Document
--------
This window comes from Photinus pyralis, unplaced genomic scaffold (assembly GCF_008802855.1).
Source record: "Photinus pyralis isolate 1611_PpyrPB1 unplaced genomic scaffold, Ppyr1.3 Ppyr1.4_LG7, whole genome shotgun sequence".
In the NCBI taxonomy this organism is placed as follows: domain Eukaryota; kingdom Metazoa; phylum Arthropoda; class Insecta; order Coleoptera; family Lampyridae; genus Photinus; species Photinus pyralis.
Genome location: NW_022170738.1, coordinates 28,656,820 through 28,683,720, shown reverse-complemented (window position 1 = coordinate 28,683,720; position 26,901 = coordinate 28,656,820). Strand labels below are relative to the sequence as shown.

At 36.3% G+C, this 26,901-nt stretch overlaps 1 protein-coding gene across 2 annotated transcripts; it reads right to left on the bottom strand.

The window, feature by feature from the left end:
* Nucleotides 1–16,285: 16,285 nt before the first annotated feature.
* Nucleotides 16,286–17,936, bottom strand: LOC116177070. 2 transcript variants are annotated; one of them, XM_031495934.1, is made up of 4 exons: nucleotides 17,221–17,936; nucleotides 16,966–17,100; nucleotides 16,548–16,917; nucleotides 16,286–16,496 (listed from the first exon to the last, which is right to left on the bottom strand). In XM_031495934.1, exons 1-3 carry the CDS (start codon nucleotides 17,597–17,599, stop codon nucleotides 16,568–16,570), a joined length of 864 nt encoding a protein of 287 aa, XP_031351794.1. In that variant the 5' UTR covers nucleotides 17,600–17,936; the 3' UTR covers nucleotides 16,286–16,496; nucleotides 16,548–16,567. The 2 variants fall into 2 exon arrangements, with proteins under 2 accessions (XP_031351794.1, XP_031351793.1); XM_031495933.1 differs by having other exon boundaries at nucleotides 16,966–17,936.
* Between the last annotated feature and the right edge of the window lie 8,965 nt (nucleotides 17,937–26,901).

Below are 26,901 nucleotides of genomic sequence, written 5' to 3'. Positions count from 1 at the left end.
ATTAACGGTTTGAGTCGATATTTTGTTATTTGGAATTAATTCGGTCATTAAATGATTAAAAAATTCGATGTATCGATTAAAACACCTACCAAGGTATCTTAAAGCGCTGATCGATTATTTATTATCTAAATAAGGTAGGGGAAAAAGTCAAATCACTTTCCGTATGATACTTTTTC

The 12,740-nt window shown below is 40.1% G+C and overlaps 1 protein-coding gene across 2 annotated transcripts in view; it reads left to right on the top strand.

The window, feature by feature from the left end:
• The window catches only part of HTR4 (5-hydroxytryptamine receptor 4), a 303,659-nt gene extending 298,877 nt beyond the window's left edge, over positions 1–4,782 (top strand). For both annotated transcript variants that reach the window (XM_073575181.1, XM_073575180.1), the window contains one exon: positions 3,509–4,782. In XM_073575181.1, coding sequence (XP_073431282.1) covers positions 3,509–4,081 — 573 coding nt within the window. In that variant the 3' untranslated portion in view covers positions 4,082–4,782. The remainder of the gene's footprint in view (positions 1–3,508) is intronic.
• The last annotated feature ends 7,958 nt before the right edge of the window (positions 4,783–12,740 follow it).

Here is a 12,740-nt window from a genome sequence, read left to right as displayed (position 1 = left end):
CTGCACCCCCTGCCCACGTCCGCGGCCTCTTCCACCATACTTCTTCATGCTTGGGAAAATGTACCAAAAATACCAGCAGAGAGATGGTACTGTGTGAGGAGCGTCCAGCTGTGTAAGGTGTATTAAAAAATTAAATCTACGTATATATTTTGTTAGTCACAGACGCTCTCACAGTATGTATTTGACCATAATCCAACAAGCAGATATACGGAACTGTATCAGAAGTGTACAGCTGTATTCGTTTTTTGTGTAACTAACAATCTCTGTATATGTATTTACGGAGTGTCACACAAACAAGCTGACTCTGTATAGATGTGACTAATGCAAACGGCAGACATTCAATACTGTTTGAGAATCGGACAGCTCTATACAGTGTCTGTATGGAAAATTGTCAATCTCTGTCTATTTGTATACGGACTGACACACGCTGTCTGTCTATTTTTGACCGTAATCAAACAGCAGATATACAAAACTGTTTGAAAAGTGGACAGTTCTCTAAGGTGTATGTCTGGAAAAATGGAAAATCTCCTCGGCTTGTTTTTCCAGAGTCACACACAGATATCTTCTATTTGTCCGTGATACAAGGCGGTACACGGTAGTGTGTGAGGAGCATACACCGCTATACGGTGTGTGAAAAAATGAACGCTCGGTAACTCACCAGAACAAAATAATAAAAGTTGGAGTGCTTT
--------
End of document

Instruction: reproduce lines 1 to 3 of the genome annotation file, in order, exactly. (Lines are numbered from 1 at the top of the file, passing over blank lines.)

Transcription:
This window comes from Photinus pyralis, unplaced genomic scaffold (assembly GCF_008802855.1).
Source record: "Photinus pyralis isolate 1611_PpyrPB1 unplaced genomic scaffold, Ppyr1.3 Ppyr1.4_LG7, whole genome shotgun sequence".
In the NCBI taxonomy this organism is placed as follows: domain Eukaryota; kingdom Metazoa; phylum Arthropoda; class Insecta; order Coleoptera; family Lampyridae; genus Photinus; species Photinus pyralis.